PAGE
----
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clocker

Frankenterior

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Final part of the "Going Keyless" project complete. 

Almost...

popper.jpg

 

External lock cylinder was replaced with a Bulgin momentary switch which operates a popper solenoid to unlock the car.

The battery has been fitted with a wireless cutoff switch, so a blip of the keyfob and the whole car is dead (except for the headunit which has a bypass so it doesn't lose settings all the time). Approach the locked car, hit the fob, car goes live- including the external buttons, which can now unlock the door.

There is no ignition barrel either, so no keys required at all anymore.

 

Why is it "almost" finished, you ask?

Well, we realized that a failure of the battery cutoff means there's no way to get into the car (assuming it was locked) and that would be kinda dire, so we need a secret/hidden, external manual rear hatch release as a last chance option. We already have an interior cable release for the hatch and I'd like to maintain it's functionality as well, so it could get tricky, we'll see.

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I heard about an electrical solution to (this on a '50s custom car).  They hid a 9V battery connector in the car's grille, wired in parallel to the driver's door solenoid. 

 

As long as the bad guys didn't know what it was for..... and you can get hands on a 9V battery, it was enough to open the door with a dead battery - or even no battery.

 

Still it would be a good idea to have a mechanical solution.

 

 


Why is it "almost" finished, you ask?

Well, we realized that a failure of the battery cutoff means there's no way to get into the car (assuming it was locked) and that would be kinda dire, so we need a secret/hidden, external manual rear hatch release as a last chance option. We already have an interior cable release for the hatch and I'd like to maintain it's functionality as well, so it could get tricky, we'll see.

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That's an interesting/clever solution, so thanks, Trevor.

I had kinda fixated on my original idea and this got me thinking more creatively, so even if I don't use the concept, at least it made me think about it differently.

 

I've spent time lately looking for seats to replace the Prelude units that Sigfrid just doesn't like.

Hoping to set up some meets on Sat. to look at some Miata black cloth chairs and maybe some black leather S2000 seats.

I've examined Miata parts before and they appear easy to mount- and most importantly, they'll fit  (and I prefer cloth to leather) so they are my clear favorite but we can consider the Honda if S. insists.

 

S. has been splitting commuting duties between the Z and his RX8. The 8 has snow tires, so it gets used when weather demands but the Z runs a few times a week at least. Mechanically, she's doing great, no real issues to address other than the increasing desire for a LSD. His only actionable complaint recently is the rear defrost grid either not working or (more likely) just broken and heating unevenly. Other than that, she's pretty adept at mimicking a "real" car. Mileage has been hovering in the 24mpg range, which I think is pretty good.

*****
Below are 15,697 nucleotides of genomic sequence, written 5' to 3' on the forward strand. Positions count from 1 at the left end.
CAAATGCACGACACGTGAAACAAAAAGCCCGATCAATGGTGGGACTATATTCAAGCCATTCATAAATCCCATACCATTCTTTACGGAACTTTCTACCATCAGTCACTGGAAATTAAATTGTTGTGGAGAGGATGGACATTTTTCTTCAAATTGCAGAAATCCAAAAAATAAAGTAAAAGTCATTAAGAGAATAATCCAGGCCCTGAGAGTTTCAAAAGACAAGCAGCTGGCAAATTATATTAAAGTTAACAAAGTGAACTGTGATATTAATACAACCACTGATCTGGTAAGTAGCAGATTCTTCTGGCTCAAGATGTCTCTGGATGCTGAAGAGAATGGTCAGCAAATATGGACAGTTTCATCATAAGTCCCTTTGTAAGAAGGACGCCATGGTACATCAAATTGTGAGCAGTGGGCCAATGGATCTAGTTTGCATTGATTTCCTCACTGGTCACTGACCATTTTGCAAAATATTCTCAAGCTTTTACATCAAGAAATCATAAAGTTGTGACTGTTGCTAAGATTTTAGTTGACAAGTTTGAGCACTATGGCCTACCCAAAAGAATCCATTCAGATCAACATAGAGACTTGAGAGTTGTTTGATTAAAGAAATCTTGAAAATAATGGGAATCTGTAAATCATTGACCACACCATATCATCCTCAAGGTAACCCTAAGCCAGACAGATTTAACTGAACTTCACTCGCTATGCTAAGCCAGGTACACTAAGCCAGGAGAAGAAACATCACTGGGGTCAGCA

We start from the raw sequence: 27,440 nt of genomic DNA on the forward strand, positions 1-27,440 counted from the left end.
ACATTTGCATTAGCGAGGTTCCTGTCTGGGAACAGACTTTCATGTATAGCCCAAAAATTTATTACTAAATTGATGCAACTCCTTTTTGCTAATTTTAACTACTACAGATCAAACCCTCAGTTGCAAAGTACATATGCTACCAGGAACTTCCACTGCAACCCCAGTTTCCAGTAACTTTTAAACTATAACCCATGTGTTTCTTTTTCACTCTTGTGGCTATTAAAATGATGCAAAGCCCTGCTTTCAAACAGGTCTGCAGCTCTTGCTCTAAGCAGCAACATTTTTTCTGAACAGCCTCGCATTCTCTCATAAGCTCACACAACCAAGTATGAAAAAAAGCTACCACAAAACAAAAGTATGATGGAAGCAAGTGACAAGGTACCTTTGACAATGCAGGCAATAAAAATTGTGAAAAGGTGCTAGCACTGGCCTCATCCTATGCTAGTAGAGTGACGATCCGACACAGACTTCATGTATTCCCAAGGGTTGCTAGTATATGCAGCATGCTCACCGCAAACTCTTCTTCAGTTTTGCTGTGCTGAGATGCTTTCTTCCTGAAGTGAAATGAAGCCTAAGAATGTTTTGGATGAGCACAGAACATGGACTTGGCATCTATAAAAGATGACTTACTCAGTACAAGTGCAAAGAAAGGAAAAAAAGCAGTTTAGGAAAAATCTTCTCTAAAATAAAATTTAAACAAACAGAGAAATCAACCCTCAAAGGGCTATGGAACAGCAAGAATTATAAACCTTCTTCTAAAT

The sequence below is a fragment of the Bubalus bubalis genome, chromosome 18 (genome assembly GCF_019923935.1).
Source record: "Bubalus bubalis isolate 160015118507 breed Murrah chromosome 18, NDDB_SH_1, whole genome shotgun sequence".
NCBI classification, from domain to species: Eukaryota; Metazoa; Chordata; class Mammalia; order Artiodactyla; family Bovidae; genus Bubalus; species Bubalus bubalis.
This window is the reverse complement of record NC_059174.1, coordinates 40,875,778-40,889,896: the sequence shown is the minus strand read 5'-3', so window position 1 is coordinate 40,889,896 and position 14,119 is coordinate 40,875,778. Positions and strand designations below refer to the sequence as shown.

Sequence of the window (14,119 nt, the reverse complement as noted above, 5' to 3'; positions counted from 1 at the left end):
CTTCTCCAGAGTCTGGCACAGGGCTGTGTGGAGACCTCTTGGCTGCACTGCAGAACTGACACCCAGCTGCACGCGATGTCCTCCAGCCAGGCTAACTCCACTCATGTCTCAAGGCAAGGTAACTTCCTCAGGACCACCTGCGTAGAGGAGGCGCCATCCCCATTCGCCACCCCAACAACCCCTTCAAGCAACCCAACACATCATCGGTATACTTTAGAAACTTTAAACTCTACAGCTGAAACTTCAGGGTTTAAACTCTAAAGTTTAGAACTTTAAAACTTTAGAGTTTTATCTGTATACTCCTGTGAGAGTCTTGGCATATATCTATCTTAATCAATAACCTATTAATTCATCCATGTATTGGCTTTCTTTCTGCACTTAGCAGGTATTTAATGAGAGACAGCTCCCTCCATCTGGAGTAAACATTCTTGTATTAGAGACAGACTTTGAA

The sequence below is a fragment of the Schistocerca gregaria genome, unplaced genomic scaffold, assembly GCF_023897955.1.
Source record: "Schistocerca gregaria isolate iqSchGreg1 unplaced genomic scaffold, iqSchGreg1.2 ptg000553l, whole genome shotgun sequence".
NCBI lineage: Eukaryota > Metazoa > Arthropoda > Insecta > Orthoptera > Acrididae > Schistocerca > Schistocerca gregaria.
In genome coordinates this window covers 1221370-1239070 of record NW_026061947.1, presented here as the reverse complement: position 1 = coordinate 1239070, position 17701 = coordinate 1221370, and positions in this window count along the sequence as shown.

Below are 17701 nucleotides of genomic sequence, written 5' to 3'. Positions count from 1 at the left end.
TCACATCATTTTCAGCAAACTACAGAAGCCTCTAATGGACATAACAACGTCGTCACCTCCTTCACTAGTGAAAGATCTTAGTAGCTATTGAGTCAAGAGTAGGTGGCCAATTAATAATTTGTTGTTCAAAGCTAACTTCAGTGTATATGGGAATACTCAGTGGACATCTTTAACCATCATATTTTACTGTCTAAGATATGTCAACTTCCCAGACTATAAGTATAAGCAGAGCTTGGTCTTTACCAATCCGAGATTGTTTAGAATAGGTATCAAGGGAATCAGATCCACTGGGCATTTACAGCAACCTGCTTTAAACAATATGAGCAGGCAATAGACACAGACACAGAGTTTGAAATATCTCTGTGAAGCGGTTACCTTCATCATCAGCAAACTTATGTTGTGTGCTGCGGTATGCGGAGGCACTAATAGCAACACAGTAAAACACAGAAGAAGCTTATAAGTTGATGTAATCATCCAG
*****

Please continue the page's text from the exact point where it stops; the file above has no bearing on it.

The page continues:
Of most surprise to me is how well the Plastidip is aging.

Originally planned as a stopgap before real paint, we didn't expect it to hold up as well as it has.

Pretty sure Sigfrid would still prefer a normal, gloss finish but I'm totally enamored with the dip and would use it again without reservation.

 

It's weird to realize that Ratchet is no longer a "project" as much as she's a car we're tinkering with.

No more shelves full of parts to install and problems to solve...we've climbed the mountain and the summit is kinda...boring.

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Well, "the summit" may be boring but at least we can sit in comfort now...

Miata%20seat1.jpg

 

Miata seats and man, we got a screamin deal...$50 for the pair.

The black cloth is a much nicer and fits the interior design well and the slightly smaller size means we have full slider travel and better headroom.

 

The seat mount points in our 280 are 13" apart, the mount points on the seat are 13 3/8" apart and frankly, it would have been easier if the difference had been greater but about 4 hours of fettling got them installed. Sadly it was late when we finished and our all black interior photographs poorly in the dark, so final pics will have to wait.

 

Initial impressions are positive but a few commuting days will actually tell the tale.

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miataseat3.jpg

 

miataseat2.jpg

 

Sigfrid spent some time yesterday changing the rake of the seatbase with spacers, we both felt the front was a little high and the rear too low.

We couldn't go lower up front, so he added spacers in the back...and here's a top tip (useful even with stock seats) to make your life easier-

Replace the rear mounting bolts with studs. Instead of fumbling around under the seat trying to fish bolts through the carpet, studs allow you to just drop the seat onto studs, install the front bolts (which are far more accessible) then run nuts down the studs and viola!-, Bob's your uncle.

Granted, seats are not a commonly removed part but when you gotta, this little hardware mod comes in handy.

 

Sadly, it snowed overnight, so the Z stayed home (his RX8 has new Blizzaks) and we still don't know how much-if at all- better these Miata chairs will be.

Edited by clocker

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